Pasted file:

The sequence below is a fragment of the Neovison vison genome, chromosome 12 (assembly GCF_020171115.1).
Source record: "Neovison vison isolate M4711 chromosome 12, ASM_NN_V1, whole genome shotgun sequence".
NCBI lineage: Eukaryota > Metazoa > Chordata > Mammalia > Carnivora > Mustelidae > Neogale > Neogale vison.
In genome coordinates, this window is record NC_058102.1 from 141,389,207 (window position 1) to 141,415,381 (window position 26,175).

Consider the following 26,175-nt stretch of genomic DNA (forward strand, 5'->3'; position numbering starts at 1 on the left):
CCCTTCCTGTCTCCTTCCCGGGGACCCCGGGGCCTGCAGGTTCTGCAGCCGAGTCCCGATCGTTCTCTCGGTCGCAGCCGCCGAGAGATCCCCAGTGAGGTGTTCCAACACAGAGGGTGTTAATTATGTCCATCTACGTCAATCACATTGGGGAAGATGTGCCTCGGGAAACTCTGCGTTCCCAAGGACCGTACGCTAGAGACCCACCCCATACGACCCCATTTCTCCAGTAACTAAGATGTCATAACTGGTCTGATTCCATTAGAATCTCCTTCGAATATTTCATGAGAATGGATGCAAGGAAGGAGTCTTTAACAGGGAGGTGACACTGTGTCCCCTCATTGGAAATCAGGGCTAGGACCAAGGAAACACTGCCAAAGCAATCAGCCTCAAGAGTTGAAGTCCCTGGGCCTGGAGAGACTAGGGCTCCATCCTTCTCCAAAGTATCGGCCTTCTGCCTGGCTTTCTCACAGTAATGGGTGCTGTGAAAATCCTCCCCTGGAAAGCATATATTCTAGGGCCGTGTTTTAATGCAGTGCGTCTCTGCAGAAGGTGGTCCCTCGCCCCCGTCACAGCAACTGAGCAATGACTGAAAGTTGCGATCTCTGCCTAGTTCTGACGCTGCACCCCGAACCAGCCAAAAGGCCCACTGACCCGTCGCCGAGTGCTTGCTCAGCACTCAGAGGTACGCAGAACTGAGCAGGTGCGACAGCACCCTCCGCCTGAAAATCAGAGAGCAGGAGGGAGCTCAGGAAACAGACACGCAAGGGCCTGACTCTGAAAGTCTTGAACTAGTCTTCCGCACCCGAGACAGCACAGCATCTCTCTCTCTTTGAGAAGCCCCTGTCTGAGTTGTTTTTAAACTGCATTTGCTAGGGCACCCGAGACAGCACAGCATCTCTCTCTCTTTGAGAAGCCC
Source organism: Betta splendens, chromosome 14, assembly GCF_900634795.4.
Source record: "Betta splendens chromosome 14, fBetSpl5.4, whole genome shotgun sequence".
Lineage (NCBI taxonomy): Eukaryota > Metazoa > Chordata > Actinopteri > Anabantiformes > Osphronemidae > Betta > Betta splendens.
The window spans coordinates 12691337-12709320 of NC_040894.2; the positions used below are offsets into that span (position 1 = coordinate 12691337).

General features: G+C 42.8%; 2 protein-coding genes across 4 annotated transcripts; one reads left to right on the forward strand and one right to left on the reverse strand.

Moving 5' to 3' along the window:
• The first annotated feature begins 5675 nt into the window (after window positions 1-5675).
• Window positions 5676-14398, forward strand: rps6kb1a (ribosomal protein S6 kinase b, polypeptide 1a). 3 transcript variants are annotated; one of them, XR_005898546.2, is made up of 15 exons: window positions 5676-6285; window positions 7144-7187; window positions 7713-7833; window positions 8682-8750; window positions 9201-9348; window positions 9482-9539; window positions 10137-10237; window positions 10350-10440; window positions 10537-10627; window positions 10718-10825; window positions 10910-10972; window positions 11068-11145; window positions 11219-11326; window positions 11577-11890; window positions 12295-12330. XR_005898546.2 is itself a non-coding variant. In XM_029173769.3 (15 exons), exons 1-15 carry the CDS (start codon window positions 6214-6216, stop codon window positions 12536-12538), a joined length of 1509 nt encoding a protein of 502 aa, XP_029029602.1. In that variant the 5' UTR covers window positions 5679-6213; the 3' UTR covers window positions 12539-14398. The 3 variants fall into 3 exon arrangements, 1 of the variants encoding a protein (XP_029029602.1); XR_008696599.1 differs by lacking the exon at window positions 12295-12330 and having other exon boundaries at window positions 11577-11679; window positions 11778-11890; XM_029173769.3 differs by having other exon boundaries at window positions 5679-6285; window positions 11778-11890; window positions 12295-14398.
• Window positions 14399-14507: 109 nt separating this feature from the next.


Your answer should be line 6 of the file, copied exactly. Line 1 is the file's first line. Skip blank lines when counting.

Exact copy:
CCCTTCCTGTCTCCTTCCCGGGGACCCCGGGGCCTGCAGGTTCTGCAGCCGAGTCCCGATCGTTCTCTCGGTCGCAGCCGCCGAGAGATCCCCAGTGAGGTGTTCCAACACAGAGGGTGTTAATTATGTCCATCTACGTCAATCACATTGGGGAAGATGTGCCTCGGGAAACTCTGCGTTCCCAAGGACCGTACGCTAGAGACCCACCCCATACGACCCCATTTCTCCAGTAACTAAGATGTCATAACTGGTCTGATTCCATTAGAATCTCCTTCGAATATTTCATGAGAATGGATGCAAGGAAGGAGTCTTTAACAGGGAGGTGACACTGTGTCCCCTCATTGGAAATCAGGGCTAGGACCAAGGAAACACTGCCAAAGCAATCAGCCTCAAGAGTTGAAGTCCCTGGGCCTGGAGAGACTAGGGCTCCATCCTTCTCCAAAGTATCGGCCTTCTGCCTGGCTTTCTCACAGTAATGGGTGCTGTGAAAATCCTCCCCTGGAAAGCATATATTCTAGGGCCGTGTTTTAATGCAGTGCGTCTCTGCAGAAGGTGGTCCCTCGCCCCCGTCACAGCAACTGAGCAATGACTGAAAGTTGCGATCTCTGCCTAGTTCTGACGCTGCACCCCGAACCAGCCAAAAGGCCCACTGACCCGTCGCCGAGTGCTTGCTCAGCACTCAGAGGTACGCAGAACTGAGCAGGTGCGACAGCACCCTCCGCCTGAAAATCAGAGAGCAGGAGGGAGCTCAGGAAACAGACACGCAAGGGCCTGACTCTGAAAGTCTTGAACTAGTCTTCCGCACCCGAGACAGCACAGCATCTCTCTCTCTTTGAGAAGCCCCTGTCTGAGTTGTTTTTAAACTGCATTTGCTAGGGCACCCGAGACAGCACAGCATCTCTCTCTCTTTGAGAAGCCC